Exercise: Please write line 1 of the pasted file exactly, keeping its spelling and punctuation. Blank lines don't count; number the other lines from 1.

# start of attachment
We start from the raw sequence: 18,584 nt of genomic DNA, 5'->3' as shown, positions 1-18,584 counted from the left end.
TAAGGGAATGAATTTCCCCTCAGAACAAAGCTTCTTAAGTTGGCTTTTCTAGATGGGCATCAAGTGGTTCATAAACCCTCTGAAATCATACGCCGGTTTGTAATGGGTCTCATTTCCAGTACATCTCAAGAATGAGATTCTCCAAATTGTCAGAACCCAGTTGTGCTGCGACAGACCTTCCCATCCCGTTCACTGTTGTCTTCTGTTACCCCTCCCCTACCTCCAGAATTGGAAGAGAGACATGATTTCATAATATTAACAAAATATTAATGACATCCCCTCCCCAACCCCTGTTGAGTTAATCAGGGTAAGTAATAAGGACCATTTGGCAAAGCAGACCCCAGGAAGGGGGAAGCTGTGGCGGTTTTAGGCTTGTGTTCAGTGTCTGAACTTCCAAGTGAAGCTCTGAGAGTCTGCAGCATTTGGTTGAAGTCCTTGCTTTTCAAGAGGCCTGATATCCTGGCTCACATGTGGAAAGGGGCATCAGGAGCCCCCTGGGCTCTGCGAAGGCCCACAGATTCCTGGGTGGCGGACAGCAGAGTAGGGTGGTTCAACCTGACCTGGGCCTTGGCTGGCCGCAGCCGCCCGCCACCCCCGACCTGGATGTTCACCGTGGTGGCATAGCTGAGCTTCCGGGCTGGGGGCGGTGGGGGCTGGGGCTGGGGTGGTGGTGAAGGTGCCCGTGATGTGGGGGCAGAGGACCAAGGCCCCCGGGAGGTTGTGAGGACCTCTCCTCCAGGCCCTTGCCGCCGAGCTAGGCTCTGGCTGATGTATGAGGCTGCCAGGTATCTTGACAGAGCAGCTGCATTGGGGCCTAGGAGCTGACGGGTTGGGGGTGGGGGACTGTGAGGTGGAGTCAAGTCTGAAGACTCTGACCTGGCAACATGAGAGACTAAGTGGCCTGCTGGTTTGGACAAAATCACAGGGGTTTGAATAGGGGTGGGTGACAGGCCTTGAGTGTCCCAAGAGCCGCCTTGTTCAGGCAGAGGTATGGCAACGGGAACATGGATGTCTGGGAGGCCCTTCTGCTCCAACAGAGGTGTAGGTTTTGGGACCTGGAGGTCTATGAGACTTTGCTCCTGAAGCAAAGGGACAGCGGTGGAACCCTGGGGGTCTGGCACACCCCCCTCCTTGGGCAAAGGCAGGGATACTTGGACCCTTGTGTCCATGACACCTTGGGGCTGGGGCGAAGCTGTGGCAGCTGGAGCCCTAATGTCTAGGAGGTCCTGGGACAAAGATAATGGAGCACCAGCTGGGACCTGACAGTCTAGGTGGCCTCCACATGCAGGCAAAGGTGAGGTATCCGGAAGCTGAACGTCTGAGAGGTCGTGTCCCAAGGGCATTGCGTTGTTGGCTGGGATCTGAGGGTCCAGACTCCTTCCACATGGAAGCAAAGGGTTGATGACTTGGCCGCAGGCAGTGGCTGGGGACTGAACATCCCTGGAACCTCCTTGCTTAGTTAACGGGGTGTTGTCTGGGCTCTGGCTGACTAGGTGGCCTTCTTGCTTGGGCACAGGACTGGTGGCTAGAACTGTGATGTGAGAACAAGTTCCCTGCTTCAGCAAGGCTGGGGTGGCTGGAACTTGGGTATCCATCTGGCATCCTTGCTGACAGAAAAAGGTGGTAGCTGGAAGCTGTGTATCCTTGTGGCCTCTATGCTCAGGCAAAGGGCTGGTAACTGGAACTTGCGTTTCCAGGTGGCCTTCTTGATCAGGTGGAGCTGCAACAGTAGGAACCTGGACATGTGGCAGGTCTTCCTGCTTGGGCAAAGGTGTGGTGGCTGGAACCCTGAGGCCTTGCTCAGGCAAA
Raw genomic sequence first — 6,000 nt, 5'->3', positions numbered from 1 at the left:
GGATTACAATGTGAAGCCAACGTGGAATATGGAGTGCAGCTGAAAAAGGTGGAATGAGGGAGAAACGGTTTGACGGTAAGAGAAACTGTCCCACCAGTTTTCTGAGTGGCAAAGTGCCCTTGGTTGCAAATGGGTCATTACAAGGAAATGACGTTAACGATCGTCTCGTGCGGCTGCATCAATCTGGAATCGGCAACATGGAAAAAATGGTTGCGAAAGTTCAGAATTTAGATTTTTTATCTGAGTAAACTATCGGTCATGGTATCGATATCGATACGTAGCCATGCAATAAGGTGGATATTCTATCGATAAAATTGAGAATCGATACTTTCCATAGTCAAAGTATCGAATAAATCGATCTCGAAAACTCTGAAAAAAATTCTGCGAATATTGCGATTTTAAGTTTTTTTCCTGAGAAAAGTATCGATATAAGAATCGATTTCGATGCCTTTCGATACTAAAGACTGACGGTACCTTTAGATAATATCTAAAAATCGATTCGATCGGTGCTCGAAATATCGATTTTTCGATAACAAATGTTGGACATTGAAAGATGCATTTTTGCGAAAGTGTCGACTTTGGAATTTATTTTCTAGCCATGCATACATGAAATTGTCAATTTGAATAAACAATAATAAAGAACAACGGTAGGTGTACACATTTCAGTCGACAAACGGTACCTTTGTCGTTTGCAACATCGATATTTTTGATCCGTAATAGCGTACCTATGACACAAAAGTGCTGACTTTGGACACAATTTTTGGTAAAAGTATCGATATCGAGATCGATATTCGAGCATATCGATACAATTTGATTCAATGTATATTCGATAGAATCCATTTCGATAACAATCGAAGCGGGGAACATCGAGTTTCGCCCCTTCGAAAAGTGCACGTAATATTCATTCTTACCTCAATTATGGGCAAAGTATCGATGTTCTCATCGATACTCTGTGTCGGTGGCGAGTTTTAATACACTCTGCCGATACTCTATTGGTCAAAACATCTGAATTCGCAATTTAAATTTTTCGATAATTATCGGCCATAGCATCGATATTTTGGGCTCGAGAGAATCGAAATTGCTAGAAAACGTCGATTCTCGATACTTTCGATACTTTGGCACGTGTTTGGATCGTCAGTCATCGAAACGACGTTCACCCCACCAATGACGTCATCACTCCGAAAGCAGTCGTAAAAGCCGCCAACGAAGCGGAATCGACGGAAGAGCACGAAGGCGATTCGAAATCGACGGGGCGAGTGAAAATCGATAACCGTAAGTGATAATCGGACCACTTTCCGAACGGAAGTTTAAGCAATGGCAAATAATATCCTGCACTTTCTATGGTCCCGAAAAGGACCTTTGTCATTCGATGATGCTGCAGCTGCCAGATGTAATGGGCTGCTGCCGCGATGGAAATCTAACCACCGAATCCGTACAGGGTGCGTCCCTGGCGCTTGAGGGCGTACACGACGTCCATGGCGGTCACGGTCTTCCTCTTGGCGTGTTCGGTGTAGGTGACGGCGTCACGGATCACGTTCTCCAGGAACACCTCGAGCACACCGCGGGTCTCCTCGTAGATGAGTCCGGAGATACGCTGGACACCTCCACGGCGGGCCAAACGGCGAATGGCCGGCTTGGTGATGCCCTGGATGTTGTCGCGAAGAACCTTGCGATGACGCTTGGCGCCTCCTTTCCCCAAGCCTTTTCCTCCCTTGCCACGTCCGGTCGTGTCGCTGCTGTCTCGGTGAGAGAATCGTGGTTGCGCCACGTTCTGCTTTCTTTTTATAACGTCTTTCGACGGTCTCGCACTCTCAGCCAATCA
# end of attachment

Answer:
We start from the raw sequence: 18,584 nt of genomic DNA, 5'->3' as shown, positions 1-18,584 counted from the left end.